Picking out the right font for your design project is like selecting an item of clothing. Just like a great-fitting pair of jeans, the perfect typeface can take your design from ordinary to extraordinary. Our computers come loaded with a cursory selection of fonts, but that’s just the tip of the iceberg when it comes to the different typefaces that are available. From beautiful scripts to boxy serifs, there are hundreds of thousands of potential fonts available for your projects.
Refreshing your collection of fonts can be a timely—and costly—endeavor. The licenses for some of the top fonts can be thousands of dollars, but you don’t need to break the bank to make great work. Just peruse some of the best free fonts websites and you’ll be on your way to stylish typography.
There are a lot of options when it comes to free fonts. To give you a place to start, we’ve found eight websites that offer a variety of typefaces you can use for print or web design. They have a plethora of styles to choose from—Font Space, for instance, has nearly 33,000 fonts—so it’s best to figure out what you need before you begin. (Do you want a serif? San serif? Handwriting?) That way, you won’t get overwhelmed with the massive amount of choices at your disposal.
Looking for the best free fonts? Take a look at these eight websites.
Every week, Font Bundles has a selection of free fonts to download, in addition to their wide selection of paid fonts. They don’t have the volume of freeware that other sites might have, but their tightly curated bunch offers a wide array of styles.
Despite the silly-sounding name, Font Squirrel means serious business with it comes to bringing you free fonts. They have a lot to choose from, but don’t let that overwhelm you—with classifications and tags, you can easily find a font you’ll want to use. They also have a handy tool called the Font Identifier. Just upload an image with type and the Font Identifier will analyze and tell you what fonts match.
1001 Fonts has way more than 1,001 fonts—try 9,061 (and counting). Using tags like “grunge” and “futuristic” and “messy,” you don’t need to have a deep knowledge of typography to pick something that you like.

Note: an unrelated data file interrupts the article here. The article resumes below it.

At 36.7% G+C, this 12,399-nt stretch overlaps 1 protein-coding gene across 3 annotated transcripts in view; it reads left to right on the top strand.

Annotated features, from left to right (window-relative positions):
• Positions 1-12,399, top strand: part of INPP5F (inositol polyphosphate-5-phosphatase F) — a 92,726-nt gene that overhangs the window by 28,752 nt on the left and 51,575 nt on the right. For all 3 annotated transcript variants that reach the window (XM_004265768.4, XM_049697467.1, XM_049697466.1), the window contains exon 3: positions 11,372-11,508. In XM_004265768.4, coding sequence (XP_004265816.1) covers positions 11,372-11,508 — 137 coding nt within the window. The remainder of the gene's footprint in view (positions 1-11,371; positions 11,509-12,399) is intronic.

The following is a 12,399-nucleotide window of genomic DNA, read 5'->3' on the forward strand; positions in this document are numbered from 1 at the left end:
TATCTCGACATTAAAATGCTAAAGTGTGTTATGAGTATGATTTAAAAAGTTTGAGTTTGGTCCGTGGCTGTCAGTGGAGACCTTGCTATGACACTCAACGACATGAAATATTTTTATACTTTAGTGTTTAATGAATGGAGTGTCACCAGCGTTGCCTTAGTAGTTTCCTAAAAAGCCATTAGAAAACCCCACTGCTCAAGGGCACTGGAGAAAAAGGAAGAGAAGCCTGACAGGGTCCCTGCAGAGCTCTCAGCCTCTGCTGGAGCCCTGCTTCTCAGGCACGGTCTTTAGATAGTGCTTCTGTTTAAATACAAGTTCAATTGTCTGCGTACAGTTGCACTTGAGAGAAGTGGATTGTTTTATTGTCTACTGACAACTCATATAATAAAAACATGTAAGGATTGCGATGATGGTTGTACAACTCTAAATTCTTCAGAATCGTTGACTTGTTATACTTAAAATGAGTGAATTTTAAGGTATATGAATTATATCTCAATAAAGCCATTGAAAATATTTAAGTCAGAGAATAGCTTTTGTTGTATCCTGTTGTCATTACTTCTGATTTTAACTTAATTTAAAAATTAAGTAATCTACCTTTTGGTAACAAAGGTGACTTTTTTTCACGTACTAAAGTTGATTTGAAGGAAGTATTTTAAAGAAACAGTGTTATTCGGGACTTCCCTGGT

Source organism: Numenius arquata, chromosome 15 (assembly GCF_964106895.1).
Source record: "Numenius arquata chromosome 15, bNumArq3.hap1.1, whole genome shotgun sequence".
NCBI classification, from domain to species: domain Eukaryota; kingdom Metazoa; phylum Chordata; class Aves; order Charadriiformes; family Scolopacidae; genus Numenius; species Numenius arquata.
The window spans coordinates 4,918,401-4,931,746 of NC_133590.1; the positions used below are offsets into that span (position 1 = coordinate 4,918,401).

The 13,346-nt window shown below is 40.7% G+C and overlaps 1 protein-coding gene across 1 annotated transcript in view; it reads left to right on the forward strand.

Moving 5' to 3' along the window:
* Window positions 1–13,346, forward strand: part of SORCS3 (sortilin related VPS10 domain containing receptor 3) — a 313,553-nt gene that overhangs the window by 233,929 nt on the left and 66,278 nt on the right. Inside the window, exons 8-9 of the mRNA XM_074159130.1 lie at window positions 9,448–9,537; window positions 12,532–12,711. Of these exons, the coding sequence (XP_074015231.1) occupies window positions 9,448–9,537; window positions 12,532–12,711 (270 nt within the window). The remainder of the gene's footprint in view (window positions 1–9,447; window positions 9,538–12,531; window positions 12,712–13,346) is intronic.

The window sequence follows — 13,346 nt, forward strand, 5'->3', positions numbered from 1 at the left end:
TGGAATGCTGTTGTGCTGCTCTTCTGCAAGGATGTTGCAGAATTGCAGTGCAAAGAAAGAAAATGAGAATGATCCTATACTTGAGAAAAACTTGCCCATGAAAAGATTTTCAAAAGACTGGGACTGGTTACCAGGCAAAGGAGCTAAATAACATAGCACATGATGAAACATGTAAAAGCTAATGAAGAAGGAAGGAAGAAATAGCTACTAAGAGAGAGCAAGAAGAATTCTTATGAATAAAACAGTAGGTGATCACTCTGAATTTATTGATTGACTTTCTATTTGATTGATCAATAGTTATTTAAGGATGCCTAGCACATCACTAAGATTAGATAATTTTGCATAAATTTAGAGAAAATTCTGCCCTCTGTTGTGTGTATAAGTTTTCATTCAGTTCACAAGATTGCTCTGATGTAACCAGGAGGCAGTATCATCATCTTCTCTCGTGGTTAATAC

If you thought 1001 Fonts has a lot of fonts, Font Space has nearly four times as much! With nearly 33,000, they know the importance of picking the right one. “From Coca-Cola’s signature world-recognized font to a font as simple as the one used in the Got Milk? Campaign,” they write, “fonts have dominated marketing since their first use.” To sum it up, “Getting creative and using a noticeable font may mean the difference between being remembered and being forgotten.”
Did you know Google has a library of fonts? For years, they’ve maintained Google Fonts that currently has 847 font families available for desktop and web use. And in typical Google style, you can sort them via Trending or Popular.
If you aren’t opposed to buying a font license (eventually) and want to try out one typeface in the family, Font Spring can help. They offer well-known families like Franklin Gothic and Museo with the opportunity to try one of their typefaces for free. If you love it, you can buy the license for a discounted rate.
Like Font Bundles, Be Fonts doesn’t have the widest selection, but they have many, many different styles to choose from. If you’re looking for some great script fonts, check them out.
The Lost Type Co-Op is a pay-what-you-want type foundry. While you could elect to pay nothing, a small donation goes a long way to paying the designers for their work. In return, you get a selection of designer fonts, many of which have a retro-inspired aesthetic.